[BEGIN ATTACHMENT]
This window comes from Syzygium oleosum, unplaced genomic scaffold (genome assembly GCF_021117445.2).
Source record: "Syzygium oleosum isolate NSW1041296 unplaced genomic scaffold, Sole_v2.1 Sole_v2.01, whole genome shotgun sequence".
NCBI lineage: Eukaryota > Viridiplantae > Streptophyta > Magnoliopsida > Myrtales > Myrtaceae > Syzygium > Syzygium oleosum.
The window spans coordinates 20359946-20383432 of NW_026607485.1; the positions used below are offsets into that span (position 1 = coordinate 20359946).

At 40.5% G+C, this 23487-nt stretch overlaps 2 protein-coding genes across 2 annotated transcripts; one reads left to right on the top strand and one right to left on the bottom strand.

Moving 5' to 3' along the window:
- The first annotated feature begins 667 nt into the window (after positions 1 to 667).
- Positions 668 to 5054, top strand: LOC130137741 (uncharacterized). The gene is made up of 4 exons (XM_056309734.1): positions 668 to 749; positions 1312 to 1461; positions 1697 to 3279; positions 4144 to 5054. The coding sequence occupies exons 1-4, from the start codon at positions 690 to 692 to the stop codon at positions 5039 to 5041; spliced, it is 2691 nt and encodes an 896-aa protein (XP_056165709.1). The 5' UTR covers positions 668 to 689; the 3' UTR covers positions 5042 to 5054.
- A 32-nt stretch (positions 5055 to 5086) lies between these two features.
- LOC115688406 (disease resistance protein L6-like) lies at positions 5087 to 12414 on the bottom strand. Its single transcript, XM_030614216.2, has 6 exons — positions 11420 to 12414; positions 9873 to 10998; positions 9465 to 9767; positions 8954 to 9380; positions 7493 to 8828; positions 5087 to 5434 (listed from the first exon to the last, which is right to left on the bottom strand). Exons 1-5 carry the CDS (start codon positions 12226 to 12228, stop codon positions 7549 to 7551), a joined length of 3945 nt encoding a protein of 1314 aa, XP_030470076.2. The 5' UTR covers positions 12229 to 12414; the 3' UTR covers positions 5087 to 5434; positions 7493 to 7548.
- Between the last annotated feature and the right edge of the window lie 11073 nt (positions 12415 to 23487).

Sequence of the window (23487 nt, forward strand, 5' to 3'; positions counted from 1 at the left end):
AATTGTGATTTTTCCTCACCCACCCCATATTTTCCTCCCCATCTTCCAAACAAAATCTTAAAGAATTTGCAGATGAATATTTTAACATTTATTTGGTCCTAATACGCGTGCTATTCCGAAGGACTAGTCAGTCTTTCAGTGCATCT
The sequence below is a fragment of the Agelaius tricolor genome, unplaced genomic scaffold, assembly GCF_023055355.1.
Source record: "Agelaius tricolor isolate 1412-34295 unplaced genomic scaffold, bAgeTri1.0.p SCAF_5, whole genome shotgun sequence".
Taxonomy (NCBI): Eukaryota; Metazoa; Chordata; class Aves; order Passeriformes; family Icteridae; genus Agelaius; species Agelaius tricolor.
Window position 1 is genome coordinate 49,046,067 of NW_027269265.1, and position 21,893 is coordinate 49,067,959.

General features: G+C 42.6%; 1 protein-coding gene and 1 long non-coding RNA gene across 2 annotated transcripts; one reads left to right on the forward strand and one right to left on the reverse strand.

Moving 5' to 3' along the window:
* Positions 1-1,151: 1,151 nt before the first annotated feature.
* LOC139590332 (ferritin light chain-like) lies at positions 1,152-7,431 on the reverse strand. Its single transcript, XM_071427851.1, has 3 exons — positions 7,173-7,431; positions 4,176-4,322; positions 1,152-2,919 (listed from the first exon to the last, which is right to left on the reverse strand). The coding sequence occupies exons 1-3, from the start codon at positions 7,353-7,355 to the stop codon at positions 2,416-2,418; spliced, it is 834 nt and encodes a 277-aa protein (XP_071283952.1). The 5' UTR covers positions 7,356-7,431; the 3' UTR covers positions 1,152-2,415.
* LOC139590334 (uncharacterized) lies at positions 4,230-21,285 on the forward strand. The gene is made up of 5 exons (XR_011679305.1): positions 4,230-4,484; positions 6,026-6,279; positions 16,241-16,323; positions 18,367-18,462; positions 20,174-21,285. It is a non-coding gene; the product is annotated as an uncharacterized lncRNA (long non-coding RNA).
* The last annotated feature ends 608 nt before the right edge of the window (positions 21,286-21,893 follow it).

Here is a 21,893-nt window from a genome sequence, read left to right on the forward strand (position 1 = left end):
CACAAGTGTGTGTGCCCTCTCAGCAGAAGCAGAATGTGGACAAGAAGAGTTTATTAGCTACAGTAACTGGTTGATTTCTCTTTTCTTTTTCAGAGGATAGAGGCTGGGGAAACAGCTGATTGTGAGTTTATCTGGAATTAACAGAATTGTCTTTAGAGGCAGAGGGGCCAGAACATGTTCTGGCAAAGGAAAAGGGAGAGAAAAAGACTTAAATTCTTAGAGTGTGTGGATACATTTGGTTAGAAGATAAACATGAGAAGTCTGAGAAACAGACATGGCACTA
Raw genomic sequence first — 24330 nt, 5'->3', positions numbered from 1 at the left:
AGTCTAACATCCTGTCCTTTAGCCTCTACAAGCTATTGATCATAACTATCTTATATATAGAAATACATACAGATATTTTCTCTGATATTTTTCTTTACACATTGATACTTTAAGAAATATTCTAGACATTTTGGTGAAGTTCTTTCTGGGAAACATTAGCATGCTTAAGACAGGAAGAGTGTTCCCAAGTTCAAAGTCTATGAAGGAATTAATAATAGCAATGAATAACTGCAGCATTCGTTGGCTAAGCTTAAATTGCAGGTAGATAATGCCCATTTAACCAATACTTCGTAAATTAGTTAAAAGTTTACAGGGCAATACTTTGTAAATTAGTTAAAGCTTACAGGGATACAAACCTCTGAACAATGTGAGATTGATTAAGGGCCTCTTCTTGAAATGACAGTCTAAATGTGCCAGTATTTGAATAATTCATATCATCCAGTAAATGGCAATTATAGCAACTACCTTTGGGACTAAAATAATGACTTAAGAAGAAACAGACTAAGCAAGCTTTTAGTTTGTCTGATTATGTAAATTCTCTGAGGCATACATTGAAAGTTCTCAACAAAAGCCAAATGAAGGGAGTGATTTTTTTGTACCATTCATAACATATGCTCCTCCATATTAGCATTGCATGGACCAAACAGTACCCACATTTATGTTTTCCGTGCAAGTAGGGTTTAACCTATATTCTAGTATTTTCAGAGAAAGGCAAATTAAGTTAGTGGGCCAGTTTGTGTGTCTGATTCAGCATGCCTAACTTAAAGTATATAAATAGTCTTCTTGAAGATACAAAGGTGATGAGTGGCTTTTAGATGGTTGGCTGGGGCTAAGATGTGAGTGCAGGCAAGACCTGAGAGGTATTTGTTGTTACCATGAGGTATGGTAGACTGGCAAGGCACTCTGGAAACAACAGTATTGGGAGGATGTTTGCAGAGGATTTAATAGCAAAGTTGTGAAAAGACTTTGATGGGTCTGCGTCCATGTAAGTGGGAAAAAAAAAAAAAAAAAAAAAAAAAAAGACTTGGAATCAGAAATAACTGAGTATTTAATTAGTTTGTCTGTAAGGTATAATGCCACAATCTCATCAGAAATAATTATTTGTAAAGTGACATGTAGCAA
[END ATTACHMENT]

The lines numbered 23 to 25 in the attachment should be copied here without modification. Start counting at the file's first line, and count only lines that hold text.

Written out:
* The last annotated feature ends 608 nt before the right edge of the window (positions 21,286-21,893 follow it).

Here is a 21,893-nt window from a genome sequence, read left to right on the forward strand (position 1 = left end):
CACAAGTGTGTGTGCCCTCTCAGCAGAAGCAGAATGTGGACAAGAAGAGTTTATTAGCTACAGTAACTGGTTGATTTCTCTTTTCTTTTTCAGAGGATAGAGGCTGGGGAAACAGCTGATTGTGAGTTTATCTGGAATTAACAGAATTGTCTTTAGAGGCAGAGGGGCCAGAACATGTTCTGGCAAAGGAAAAGGGAGAGAAAAAGACTTAAATTCTTAGAGTGTGTGGATACATTTGGTTAGAAGATAAACATGAGAAGTCTGAGAAACAGACATGGCACTA